I hope that I conveyed my interest of this book to you, and hope that you might pick up the book and give it a go. While the old English is a little hard to understand, if you press on you shouldn't be disappointed by this classic work. For a more modern approach to this classic, please check out James Prosek's book/documentry on retracing Izaak Walton's characters. Mr. Prosek has posted this documentry on YouTube and the link to the first part is:

To end today's reflections on fly fishing, I'd like to take a verse from the Angler's Song from "The Compleat Angler":
I care not, I to fish in seas;
Fresh rivers best my mind do please;
Whose sweet calm course I contemplate
And seek in life to imitate:
In civil bounds I fain would keep,
And for my past offences weep.

Sunday, September 13, 2009

Day 7 - Books

If you're anything like me, your bookshelves are full of books and magazines about fly fishing. I haven't done a formal count, but a conservative guess would put the books around 20-30. I state this as more fact, so you the reader can get to know me, versus bragging.

As I peruse through the titles, some of the books seem to stand out more than others. Some I have read (and re-read) while others are more instructional and used for reference. But there are some books that I feel that stand out more than others in my collection. And these are the ones that I treasure more than the others.

The first one is considered to be the Bible among bamboo fly rod builders. It is Everett Garrison and Hoagy Carmichael's book, "A Master's Guide to Building a Bamboo Fly Rod". It's a first edition from 1977 (I was 2 that year). The pages are made from a heavy stock that has a pulpy feel to them. They are yellow with age and has that slight damp and musty smell. Inside the front cover a previous owner has glued a typewritten note from Hoagy Carmichael himself. It is addressed to Mr. Crawford of Junction City, OR. The note states that Hoagy is publishing a book that should address the needs of a bamboo rod builder. He mentions that the book has 400 photographs and 80 drawings. The signature, signed with a burgandy pencil, says H. Carmichael.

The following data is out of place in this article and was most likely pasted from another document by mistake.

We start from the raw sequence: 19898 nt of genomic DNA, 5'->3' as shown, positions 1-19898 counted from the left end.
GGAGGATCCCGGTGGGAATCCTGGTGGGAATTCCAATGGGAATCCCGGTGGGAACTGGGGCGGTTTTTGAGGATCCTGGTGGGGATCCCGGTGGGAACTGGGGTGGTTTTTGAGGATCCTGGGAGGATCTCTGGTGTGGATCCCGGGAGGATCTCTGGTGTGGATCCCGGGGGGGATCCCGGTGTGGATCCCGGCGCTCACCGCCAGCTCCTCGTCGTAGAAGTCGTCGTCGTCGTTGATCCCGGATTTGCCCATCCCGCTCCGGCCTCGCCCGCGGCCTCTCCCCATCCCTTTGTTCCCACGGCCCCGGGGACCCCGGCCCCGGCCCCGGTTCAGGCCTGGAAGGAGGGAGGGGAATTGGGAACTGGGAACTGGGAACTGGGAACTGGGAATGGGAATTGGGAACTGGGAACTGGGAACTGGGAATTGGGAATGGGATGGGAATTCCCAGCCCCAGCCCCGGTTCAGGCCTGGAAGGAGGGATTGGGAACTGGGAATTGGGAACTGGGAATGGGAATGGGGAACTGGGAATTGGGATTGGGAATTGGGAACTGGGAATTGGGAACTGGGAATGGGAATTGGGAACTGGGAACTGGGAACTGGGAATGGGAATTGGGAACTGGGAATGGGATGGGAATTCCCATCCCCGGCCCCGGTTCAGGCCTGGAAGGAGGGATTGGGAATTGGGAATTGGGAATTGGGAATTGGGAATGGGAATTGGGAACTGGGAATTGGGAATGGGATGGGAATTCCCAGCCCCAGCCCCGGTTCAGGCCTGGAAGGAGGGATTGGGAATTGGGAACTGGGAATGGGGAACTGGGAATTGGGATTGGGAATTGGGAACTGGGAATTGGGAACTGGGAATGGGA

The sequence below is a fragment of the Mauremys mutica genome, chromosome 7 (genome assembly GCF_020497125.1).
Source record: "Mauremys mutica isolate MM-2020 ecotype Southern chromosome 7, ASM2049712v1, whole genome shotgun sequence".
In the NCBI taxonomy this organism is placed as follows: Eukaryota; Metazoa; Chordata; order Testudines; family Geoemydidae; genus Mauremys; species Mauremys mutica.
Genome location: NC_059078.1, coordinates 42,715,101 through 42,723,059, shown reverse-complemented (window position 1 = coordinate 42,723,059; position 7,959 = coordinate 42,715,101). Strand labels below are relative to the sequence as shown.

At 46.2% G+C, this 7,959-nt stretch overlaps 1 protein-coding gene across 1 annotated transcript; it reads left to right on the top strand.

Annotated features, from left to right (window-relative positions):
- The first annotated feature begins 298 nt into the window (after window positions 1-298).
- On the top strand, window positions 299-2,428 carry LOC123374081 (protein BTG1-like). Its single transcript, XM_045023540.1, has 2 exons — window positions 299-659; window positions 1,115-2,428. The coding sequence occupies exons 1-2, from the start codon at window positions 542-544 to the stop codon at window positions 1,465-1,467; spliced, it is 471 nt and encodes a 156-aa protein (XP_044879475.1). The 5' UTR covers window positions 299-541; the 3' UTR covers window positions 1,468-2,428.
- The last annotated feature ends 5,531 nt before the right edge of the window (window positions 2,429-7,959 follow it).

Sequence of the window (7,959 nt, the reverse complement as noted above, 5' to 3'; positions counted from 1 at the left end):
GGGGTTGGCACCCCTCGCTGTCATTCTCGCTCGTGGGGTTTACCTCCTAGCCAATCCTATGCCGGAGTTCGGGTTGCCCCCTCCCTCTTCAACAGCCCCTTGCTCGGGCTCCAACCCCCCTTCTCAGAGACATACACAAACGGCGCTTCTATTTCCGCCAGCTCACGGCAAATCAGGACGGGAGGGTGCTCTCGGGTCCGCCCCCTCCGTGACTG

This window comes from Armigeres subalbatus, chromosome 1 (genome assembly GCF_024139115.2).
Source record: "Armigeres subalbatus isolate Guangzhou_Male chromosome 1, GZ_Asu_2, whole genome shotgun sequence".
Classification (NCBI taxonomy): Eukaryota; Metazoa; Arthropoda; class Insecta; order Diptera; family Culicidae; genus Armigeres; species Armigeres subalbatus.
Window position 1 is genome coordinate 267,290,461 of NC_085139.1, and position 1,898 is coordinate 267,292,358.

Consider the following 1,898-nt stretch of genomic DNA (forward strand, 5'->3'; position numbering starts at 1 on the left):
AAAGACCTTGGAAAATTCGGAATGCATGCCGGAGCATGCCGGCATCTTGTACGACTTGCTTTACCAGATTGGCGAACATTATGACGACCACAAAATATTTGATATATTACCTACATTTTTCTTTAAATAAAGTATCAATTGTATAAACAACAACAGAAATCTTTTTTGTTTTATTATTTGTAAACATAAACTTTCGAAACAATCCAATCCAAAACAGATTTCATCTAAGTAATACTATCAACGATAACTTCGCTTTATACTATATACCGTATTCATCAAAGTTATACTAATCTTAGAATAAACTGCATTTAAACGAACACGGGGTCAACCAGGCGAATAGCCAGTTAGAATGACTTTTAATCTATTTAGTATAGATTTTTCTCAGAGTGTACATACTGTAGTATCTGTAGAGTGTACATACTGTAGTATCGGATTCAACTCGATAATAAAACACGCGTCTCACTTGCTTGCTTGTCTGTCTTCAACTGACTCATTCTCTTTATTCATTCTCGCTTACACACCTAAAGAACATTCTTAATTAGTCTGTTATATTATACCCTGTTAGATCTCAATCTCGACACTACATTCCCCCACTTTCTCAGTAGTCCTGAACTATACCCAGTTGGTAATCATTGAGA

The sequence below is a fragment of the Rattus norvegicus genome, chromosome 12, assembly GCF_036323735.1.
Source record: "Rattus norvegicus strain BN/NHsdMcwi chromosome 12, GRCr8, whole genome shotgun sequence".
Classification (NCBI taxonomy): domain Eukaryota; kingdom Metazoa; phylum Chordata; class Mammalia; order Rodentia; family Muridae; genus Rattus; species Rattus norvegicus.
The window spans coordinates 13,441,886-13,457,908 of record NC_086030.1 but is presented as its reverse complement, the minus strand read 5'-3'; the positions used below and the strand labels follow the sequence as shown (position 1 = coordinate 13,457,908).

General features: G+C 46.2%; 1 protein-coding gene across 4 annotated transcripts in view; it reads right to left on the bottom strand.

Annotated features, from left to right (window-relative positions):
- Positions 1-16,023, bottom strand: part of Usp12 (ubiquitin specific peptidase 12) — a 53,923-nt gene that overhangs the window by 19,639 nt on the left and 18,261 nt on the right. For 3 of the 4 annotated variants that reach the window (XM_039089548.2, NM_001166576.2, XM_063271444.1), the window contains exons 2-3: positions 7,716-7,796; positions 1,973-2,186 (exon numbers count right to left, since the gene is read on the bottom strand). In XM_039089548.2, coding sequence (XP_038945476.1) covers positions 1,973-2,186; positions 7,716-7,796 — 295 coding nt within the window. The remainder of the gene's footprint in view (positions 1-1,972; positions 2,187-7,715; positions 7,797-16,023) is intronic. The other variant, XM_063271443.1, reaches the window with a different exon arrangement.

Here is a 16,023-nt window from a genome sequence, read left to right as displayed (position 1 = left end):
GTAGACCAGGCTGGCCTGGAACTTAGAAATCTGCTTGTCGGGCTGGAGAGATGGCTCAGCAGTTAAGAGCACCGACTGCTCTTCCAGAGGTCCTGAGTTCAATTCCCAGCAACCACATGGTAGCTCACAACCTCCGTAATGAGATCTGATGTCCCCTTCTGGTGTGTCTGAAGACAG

The next book on my shelf is another classic. It is a green book with no title on the front cover. In gold letters down the spine, the book states " A MODERN DRY-FLY CODE". This isn't a first edition, but rather an eighth printing (June 1974). The first edition I believe was in 1950. I have not read this book yet. It seems like everytime I reach for a book, my hand never quite lands on this one. I've now moved it to the short pile. My intention is to read this in the upcoming year.

In a brown leather bound book, stamped in black and gold, is another timeless classic. It is the "Idyl of the Split Bamboo" by Dr. George Parker Holden. This is actually a volume from the series Fly Fisherman's Gold and is labeled Volume I. On the inside is a page that states that Trout Unlimited commissioned this publishing and only 2500 copies were made. I'm not sure what copy this is as the spot for the number is left blank. I wonder if I got a "sample" copy. I believe I bought this on, but I could be wrong. Maybe it was

The last book is from one of my favorite modern anglers. Many people will know him by his famous watercolors of trout. It is James Prosek's book "Fly-Fishing the 41st". This one is one of those books, that I feel that I will read and re-read through the years. It ignites that jealous adventure inside of me. I only wish that some day I might actually fish one of the rivers that he mentions in the book.